An Arab and a Jew love each other. The reason their people fight, she says, is "because we are alike." She is a former prostitute; he is an orphan. Their problems are not political; they are fear, hunger and disease. The moral of the story is that everyone needs someone to love.
The film is "Madame Rosa," and example of how the simplest things can be the most beautiful. It won the Academy Award for the "best foreign film," and Simone Signoret won the top French award, the Cesar, for the title role. The book by Emile Ajar on which it is based won the Prix Goncourt.
To say that "Madame Rosa" has simplicity is far from saying that it is simple-minded. It takes complicated characters to bring off the most basic human impulses. Just for starters, the Jewish heroine, who retired from prostitution "for aesthetic reasons" after leaving Auschwitz, is 67 years old, ill and occasionally senile; and the Arab is the 14-year-old son of another prostitute and the man who murdered her.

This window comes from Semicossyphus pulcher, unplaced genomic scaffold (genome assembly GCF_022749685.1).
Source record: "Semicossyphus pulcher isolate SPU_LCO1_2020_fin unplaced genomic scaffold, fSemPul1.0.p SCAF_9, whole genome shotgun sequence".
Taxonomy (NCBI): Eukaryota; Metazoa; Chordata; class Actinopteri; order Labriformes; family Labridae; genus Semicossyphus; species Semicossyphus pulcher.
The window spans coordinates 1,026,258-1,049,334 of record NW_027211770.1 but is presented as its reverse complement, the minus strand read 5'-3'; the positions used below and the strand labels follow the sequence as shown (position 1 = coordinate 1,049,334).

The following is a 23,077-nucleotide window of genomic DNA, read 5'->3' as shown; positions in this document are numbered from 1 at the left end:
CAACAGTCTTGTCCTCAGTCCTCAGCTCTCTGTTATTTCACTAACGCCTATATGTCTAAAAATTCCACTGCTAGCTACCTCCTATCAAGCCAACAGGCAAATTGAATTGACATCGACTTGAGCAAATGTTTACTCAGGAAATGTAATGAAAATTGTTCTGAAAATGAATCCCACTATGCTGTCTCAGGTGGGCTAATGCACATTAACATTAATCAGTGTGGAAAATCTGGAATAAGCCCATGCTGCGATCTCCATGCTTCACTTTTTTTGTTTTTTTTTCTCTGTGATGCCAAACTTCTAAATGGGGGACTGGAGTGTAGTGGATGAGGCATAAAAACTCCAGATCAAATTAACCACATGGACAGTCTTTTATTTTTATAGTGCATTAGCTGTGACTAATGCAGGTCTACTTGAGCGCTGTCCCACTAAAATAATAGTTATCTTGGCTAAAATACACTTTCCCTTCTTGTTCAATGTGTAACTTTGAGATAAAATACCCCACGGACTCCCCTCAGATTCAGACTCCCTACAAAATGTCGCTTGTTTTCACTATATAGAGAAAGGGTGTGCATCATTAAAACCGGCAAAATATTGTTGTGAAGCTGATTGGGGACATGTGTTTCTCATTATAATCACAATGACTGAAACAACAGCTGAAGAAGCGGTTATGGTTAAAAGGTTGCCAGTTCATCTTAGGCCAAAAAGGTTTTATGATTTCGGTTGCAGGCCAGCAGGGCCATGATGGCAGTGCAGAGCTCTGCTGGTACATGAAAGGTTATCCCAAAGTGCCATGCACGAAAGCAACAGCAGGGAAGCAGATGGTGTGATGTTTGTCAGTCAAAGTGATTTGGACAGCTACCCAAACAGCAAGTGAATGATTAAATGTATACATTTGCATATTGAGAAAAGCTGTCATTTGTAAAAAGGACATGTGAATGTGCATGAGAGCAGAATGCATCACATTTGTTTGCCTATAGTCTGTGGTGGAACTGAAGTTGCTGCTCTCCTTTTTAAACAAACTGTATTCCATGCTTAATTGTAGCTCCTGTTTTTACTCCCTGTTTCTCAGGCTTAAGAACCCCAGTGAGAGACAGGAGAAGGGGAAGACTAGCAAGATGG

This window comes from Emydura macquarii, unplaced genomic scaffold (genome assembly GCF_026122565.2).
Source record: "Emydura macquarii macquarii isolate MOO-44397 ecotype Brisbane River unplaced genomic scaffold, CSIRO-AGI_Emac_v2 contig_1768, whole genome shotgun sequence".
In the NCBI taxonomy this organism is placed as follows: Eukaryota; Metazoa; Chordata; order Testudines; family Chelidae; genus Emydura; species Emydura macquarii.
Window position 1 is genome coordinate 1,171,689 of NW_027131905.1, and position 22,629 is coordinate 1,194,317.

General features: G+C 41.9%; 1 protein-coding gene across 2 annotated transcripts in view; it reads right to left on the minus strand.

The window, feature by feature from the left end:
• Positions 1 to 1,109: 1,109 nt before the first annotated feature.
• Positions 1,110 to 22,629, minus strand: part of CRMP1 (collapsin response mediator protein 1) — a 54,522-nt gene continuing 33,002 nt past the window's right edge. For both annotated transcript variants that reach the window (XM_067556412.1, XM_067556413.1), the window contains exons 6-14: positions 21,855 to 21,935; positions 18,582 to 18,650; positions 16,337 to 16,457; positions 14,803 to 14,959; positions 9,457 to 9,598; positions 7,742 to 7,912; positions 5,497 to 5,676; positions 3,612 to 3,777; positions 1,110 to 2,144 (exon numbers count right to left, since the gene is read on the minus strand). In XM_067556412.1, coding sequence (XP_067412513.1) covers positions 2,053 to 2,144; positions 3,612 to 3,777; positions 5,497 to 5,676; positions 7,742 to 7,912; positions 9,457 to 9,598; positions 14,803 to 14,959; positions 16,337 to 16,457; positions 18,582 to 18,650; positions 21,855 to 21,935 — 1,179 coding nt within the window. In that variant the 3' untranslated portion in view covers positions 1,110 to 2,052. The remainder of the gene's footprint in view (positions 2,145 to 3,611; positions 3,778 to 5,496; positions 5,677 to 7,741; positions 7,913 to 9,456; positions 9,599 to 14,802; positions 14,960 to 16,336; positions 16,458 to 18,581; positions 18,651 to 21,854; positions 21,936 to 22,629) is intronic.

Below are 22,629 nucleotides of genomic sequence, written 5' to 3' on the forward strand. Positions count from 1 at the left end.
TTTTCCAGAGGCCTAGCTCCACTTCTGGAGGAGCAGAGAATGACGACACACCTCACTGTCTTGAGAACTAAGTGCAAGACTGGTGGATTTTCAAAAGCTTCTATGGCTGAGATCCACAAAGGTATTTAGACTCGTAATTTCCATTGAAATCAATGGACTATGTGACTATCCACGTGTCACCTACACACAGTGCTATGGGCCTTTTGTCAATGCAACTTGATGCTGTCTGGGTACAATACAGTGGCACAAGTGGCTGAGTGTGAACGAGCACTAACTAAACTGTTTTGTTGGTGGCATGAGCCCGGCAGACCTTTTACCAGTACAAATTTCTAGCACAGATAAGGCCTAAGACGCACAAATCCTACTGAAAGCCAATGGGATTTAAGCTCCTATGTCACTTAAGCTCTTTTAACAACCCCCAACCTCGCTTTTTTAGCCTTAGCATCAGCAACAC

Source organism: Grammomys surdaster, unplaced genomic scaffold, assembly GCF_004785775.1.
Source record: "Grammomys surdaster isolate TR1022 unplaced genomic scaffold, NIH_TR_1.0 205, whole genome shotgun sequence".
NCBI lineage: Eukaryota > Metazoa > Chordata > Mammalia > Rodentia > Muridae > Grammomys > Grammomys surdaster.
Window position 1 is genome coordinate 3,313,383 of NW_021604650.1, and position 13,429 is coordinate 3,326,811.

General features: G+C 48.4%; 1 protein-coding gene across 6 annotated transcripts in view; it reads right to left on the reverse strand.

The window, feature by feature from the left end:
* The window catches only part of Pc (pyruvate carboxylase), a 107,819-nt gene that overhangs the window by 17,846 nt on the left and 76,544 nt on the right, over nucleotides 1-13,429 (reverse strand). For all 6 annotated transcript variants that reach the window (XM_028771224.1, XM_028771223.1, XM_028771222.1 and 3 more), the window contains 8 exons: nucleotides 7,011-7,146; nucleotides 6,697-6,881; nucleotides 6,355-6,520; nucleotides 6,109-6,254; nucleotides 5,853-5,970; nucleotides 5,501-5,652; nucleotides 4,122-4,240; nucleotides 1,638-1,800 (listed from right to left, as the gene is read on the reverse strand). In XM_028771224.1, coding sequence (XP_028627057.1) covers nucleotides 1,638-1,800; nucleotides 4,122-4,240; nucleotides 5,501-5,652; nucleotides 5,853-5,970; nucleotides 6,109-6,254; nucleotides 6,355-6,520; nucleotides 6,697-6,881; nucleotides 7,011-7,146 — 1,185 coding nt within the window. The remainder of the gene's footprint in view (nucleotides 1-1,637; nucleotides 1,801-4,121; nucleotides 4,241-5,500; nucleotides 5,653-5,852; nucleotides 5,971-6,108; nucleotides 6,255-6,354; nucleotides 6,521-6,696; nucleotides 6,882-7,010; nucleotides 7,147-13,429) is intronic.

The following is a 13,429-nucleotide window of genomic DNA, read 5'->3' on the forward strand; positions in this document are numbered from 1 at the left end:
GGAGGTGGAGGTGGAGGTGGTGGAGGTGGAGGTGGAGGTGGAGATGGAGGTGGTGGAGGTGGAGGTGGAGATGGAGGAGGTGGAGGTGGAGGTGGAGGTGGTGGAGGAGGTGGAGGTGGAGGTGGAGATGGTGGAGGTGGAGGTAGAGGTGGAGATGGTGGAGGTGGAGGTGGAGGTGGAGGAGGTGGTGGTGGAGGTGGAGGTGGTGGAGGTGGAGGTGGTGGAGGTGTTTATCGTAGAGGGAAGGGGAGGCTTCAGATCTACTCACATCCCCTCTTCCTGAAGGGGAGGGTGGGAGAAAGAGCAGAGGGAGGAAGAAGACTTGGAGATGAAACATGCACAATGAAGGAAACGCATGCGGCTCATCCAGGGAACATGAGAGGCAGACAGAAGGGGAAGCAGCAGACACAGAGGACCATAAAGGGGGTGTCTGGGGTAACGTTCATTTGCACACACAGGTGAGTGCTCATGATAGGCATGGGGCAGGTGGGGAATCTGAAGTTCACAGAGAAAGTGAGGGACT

There probably isn't anything either of them doesn't know about sex or swindling but they are in the throes of an incredibly powerful platonic and unselfish love. They are both strong characters who keep to their own ethical standards, but it is a custommade morality, according to which they are justified in ignoring the deathbed claims of the boy's father because these violate their brand of ecumenicalism.
Signoret, whose smoky, slit-eyed sexiness is associated with a different type of love story, is here a puffy, greedy, fearful, painted old woman convincingly capable of inspiring a passion based on the quality of her soul. It is an incredible feat. Samy Ben Youb also succeeds in the difficult job of making it convincing that this love is more important to him than a readily available flashy life.
It is unfortunate that a cheap sentimental ending - a deus ex machina in the form of a wholesome, ready-made family - has been tacked onto all this strong sentiment. But by then you may be weeping too hard to notice.